Wal I Swan (Giddyap Napoleon, Ebenezer Frye)
DESCRIPTION: Singer's adventures as he wanters and meets various crooks. He takes a prize at a fair, gets drunk, gives away his bull. A sharper asks him for "two tens for a five." Etc. Chorus: "Wal I swan, must be getting on/Giddyap Napoleon, it looks like rain..."
AUTHOR: Benj. Hapgood Burt
EARLIEST DATE: 1907 (sheet music)
LONG DESCRIPTION: Singer meets two bunco men on a train, sends them packing. He goes to a county fair, takes a prize, gets drunk and gives away his old bull. At a tent show, a sharper asks him for "two tens for a five"; the singer arrests him. His horse runs off at the sound of a train. He has suspicions that his son, off in Philadelphia, is "up to some kind of hell." Chorus: "Wal I swan, must be getting on/Giddyap Napoleon, it looks like rain..."
KEYWORDS: crime theft farming drink humorous animal police
FOUND IN: US
REFERENCES (2 citations):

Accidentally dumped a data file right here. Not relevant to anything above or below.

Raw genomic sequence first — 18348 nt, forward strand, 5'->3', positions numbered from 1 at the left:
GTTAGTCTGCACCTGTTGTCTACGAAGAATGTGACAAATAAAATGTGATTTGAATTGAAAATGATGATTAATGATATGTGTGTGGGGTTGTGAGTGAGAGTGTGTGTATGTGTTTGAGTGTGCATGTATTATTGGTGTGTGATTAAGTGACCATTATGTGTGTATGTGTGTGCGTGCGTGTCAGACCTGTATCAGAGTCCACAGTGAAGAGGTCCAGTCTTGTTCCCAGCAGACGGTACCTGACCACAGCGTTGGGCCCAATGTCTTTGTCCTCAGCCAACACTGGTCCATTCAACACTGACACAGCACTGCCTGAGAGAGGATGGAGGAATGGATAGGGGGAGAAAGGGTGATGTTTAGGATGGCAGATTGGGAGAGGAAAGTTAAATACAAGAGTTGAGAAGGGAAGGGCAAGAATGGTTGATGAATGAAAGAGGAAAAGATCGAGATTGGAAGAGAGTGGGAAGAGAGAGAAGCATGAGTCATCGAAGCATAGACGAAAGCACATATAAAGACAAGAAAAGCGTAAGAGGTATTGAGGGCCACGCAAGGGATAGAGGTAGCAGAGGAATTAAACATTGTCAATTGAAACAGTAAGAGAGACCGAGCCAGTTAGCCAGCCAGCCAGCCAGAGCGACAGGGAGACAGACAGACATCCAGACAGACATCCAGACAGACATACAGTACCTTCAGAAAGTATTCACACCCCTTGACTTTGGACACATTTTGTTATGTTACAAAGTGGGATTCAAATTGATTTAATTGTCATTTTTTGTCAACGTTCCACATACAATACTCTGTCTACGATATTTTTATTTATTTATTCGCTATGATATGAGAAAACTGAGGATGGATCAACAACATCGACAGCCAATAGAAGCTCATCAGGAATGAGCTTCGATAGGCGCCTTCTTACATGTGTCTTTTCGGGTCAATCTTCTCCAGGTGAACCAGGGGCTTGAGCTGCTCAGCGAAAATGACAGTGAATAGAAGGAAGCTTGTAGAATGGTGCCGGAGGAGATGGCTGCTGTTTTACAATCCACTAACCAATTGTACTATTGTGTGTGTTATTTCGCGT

Shay-BarroomBallads/PiousFriendsDrunkenCompanions, pp. 64-65, "Wal, I Swan" (1 text)
John Bennett, "Wal I Swan" (Madison 1928, 1928)
Al Bernard, "Wal I Swan" (Vocalion 15262, 1926) (Harmony 154-H, 1926)
Byron G. Harlan, "Wal, I Swan!" (Victor 17263, 1913; rec. 1912)
Riley Puckett, "Wal I Swan" (Columbia 15078-D, 1926)
Gid Tanner & his Skillet Lickers, "Giddap Napoleon" (Columbia 15695-D, 1931; rec. 1929)
NOTES [46 words]: Spaeth (Read 'Em and Weep, p. 234) does not print this song, but does mention that it is "in constant demand both as a solo and as a rural quartet number. The interpretation is traditionally in a high-pitched, nasal voice, with a facial expression indicating toothlessness." - RBW
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